- Jim Young/Reuters
The June jobs report will be released at 8:30 a.m. ET on Friday.
Job creation in the US has slowed down this year, according to data from the Bureau of Labor Statistics. The difference between the number of people who gained jobs and those who were laid off or fired has averaged 160,000 since the start of this year.
That’s down from 187,000 in the same timeframe last year.
Via Bloomberg, here’s what Wall Street is expecting for June:
- Nonfarm payrolls: +178,000 Unemployment rate: 4.3% Average hourly earnings month-on-month: +0.3% Average hourly earnings year-on-year: +2.6% Average weekly hours worked: 34.4
Many economists expected fewer job gains because the unemployment rate was at a 16-year low, suggesting a lot of the spare capacity in the jobs market created by the recession has been absorbed.
But the slowdown is complicated by the fact that other data on the labor market tell a different story.
For example, ADP’s private-employment report, which is based on payrolls the firm processes instead of surveys, has shown an expansion in hiring this year. The gap between the jobs numbers from ADP and BLS on a six-month-average basis is the widest since at least 2012.
The Conference Board’s labor-market differential, the percentage of those who say jobs are plentiful less those who say they’re hard to get, widened to 14.8 points in June, the highest level since August 2001.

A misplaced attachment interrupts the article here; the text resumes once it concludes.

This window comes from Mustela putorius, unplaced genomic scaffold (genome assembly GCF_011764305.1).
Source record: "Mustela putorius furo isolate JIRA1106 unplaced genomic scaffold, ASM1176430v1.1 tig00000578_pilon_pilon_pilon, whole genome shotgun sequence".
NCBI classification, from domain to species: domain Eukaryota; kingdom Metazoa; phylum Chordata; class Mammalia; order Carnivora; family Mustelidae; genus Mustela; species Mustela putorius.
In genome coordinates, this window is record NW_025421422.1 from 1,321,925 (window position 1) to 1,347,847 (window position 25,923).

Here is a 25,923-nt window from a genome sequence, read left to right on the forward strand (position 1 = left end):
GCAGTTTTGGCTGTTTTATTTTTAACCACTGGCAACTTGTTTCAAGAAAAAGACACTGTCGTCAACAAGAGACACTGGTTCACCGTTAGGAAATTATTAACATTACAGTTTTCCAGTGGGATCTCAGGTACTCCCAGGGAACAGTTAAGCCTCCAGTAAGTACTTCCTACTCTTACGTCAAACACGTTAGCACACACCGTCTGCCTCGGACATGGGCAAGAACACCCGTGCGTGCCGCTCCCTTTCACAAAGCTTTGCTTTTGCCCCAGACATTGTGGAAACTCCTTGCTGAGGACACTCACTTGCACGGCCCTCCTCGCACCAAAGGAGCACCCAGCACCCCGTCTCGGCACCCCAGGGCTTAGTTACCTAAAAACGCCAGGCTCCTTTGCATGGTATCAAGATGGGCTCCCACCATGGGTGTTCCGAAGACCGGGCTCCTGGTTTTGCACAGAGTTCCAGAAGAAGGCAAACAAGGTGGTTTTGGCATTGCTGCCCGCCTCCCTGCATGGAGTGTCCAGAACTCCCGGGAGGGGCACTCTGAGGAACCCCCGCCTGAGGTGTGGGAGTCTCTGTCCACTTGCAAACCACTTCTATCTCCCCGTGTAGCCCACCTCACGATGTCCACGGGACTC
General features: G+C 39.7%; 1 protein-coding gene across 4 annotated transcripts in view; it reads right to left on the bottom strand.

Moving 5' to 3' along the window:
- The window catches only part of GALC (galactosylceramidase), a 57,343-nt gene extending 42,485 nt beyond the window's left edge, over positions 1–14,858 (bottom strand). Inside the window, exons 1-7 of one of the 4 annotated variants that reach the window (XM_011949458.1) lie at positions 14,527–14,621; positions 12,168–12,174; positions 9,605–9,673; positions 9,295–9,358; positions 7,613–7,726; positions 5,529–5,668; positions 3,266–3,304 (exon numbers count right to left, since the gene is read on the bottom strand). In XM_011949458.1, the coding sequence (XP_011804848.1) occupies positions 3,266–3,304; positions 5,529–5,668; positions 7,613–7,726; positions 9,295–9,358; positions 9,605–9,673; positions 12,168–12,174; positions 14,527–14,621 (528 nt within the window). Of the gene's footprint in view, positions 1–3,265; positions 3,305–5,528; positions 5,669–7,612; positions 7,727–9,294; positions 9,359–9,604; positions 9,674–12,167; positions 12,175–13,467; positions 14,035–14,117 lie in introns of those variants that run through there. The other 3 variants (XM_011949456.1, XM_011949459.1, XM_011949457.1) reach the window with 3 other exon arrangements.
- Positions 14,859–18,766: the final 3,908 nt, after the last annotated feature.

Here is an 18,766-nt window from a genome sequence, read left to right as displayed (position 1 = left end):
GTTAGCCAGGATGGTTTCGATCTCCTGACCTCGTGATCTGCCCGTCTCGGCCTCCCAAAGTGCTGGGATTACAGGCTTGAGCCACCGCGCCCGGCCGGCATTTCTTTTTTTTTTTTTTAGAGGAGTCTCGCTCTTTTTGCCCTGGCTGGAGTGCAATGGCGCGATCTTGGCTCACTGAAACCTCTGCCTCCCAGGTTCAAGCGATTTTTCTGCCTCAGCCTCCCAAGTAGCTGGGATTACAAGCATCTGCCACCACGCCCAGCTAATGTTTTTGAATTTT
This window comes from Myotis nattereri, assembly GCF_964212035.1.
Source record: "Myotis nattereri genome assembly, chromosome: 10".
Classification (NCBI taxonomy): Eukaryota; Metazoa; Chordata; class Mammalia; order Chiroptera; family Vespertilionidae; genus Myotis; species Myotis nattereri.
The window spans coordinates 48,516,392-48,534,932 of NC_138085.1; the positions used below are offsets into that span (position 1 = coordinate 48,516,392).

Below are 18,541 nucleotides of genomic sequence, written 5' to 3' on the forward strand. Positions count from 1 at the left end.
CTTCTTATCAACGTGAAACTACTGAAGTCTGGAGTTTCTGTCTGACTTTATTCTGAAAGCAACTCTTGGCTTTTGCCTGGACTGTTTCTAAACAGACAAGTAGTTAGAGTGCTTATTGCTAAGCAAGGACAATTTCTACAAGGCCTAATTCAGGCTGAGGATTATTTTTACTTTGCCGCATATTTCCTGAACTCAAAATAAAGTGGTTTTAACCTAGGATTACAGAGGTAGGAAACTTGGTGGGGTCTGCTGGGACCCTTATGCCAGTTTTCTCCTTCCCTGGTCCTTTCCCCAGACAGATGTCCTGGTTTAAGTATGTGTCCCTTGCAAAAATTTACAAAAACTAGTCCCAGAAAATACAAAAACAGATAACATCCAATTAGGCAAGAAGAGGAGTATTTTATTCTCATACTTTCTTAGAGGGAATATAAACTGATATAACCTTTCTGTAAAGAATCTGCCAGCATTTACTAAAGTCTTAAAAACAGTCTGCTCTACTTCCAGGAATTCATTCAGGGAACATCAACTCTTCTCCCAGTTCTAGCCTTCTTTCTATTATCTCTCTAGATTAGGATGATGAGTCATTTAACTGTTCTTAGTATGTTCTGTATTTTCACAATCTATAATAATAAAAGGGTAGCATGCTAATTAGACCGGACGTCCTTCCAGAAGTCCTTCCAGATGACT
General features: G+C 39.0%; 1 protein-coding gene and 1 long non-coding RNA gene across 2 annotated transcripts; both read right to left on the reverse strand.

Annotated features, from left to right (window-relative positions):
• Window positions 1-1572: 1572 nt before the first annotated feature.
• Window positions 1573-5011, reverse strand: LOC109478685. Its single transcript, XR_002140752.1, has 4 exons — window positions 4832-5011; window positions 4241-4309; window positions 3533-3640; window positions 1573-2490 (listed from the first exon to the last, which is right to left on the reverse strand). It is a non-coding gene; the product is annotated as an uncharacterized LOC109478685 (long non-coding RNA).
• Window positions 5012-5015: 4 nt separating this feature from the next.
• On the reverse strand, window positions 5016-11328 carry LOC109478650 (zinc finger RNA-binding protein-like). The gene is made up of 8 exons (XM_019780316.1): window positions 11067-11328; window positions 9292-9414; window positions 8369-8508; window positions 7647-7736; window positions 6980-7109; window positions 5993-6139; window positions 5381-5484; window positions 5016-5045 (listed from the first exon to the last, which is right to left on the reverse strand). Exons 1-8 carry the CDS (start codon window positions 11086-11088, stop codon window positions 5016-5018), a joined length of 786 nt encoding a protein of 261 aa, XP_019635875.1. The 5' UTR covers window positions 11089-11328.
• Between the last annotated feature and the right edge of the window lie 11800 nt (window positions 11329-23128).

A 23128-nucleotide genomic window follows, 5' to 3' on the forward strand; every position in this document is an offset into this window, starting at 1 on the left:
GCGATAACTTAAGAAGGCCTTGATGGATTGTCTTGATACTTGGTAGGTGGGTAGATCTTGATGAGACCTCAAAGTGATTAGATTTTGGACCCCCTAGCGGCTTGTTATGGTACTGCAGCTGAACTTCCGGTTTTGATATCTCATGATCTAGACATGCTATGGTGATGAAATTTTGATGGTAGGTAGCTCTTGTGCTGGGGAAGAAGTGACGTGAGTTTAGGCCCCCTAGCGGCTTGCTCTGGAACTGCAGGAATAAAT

And the number of initial jobless claims continues to remain very low, at 248,000 this week.
That leaves the BLS jobs report as an outlier, although it’s the one that carries the most weight in markets. Its slowdown is “eroding the Fed’s justification for a further rise in rates,” said Lindsey Piegza, the chief economist at Stifel, in a note.
After two hikes in 2017, the Fed is expected to announce at least one more this year, likely in December. The justification for these hikes rests heavily on its assessment of labor-market conditions, since inflation, the Fed’s other mandate, is still below its 2% target, despite the low unemployment rate.
“Upward pressure on inflation from resource utilization [including labor] may be limited, as the relationship between these two variables appeared to be weaker than in previous decades” the Fed said in the minutes of its June meeting published on Wednesday.
The labor-force participation rate is another thing worth watching for in Friday’s jobs report, since it could give clues as to whether the unemployment rate is falling because fewer people are working, or because more people are getting job offers.